This guest post is by Paul Munford of CAD Setter Out. Great post Paul!
Did you ever notice the AutoCAD Status Line? It just provides the coordinates of the cursor right? Did you know that you can also use the Status Line to provide real time reports from system variables?
Would you like to see which command you where using when AutoCAD hung up? Would you like to see what Profile one of your team is using? Would you like to know how long you’ve had a drawing file open? And would you like to have all this information (and more!) displayed to you in real time in the AutoCAD status line?
The Status Line
Contents of this Article
- 1 How do I edit the AutoCAD status line?
- 2 How do I add feedback from system variables?
- 3 How do I save my new value for MODEMACRO?
- 4 How do I define the MODEMACRO value using a start up script?
- 5 How do I define the MODEMACRO value using LISP?
- 6 I’d like to find out more about Diesel
How do I edit the AutoCAD status line?
The value in the status line is a string (some text). By default the value is set to “” i.e. an empty string. We can edit this value using the ‘MODEMACRO’ command.
Type ‘MODEMACRO’ at the command line.
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Enter new value for MODEMACRO, or . for none <" ">:
Type ‘Hello Mum’ and hit return.
The Status Line with a personalised message
Well done! You have now added your own message to the status line!
How do I add feedback from system variables?
The Modemacro value accepts strings which include DIESEL expressions (‘Diesel’ = Direct Interactively Evaluated String Expression Language).
We can use Diesel to grab the values of the AutoCAD system variables we wish to examine, and stuff them into the Status Line.
The Diesel expression used to get an system variable is:
‘$ ()’ tells AutoCAD that the following string contained within the brackets will need to be evaluated by the Diesel interpreter.
‘getvar’ is short for ‘Get the value from an system Variable’ (this is a Diesel function)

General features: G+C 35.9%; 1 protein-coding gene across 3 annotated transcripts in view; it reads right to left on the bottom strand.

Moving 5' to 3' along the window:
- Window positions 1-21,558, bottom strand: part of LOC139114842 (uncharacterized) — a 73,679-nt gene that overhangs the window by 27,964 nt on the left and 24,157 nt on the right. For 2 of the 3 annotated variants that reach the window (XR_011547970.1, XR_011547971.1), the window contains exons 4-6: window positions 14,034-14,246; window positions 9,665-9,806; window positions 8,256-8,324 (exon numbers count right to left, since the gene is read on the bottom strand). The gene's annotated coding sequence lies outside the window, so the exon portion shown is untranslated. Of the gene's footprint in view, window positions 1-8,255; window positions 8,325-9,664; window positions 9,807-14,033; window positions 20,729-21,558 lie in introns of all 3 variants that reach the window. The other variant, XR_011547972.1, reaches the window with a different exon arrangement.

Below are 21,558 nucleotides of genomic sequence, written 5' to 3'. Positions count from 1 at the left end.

‘,’ separates the function (what the Diesel expression needs to do) from the Arguments (what information the Diesel expression will perform the function on)
‘varname’ should be replaced by the name of the system variable that you wish to examine (This value is the argument).
Could you give me some examples?
Here are some examples of using Diesel expressions to return system variables to the status line:
$(getvar, cprofile) – Displays the current user’s profile
$(getvar, cmdnames) – Displays the current command.
Diesel expressions can also be nested.
$(substr,$(*, $(getvar, tdindwg), 24),1,3) – Display’s the total editing time.
The expression above takes the value of the ‘TDINDWG’ system variable, multiplies it by 24 (to get the time the user has been in the DWG file in hours) and then truncates the resulting string by only returning the first four characters.
Finally, you can string a whole load of Diesel expressions and regular text strings together to make the Status Line more readable.
Changing the ‘MODEMACRO’ value to this:
LOGIN: $(Getvar,LOGINNAME) | PROFILE: $(Getvar,CPROFILE) | WORKSPACE: $(Getvar,WSCURRENT) | COMMAND: $(if,$(eq,$(Getvar,cmdnames),""),Waiting...,$(GETVAR, cmdnames))
Would give us a status line that looks like this:
How do I save my new value for MODEMACRO?
The value of the Modemacro string is not saved from session to session. To set up your own personalized value, you will need to use a start up script or LISP file to replace this value at the beginning of every session.
A Start up Script is ideal for AutoCAD LT. If you are working with AutoCAD in a networked office environment I recommend using the ACAD.LSP.
How do I define the MODEMACRO value using a start up script?
Create a new blank ASCII text document. Add the following lines:
LAYER: $(getvar,clayer) '(replace this code with your own Diesel expression)
Close the text file and change its name to ‘STARTUP.SCR’ make sure that your script is saved in one of AutoCAD’s search paths.
Now close AutoCAD and go to your desk top. Right click on your AutoCAD start up short cut icon and add the following code in the ‘Target’ box:
‘/b’ stands for ‘Batch processes. Your start up script will run as soon as AutoCAD opens.
TIP: The maximum length of the string that you can enter with the ‘MODEMACRO’ command is 255 Characters. If you need to add more than this use ‘SETVAR’ instead.
How do I define the MODEMACRO value using LISP?
The place to add a LISP routine to define the Modemacro Value is in your ACAD.LSP.
To add an ACAD.LSP file, create a new blank ASCII text document. Add the following lines:
(STRCAT "LAYER: $(getvar,clayer)")
;(replace this code with your own Diesel expression)
Close the text file and change its name to ‘ACAD.LSP’ make sure that your Lisp file is saved in one of AutoCAD’s search paths.
The ACAD.LSP file is automatically run when AutoCAD starts up.
Tip: The maximum string length for the ‘MODEMACRO’ variable is 4095 characters.
I’d like to find out more about Diesel
If you would like to find out more about Diesel, check out these web sites: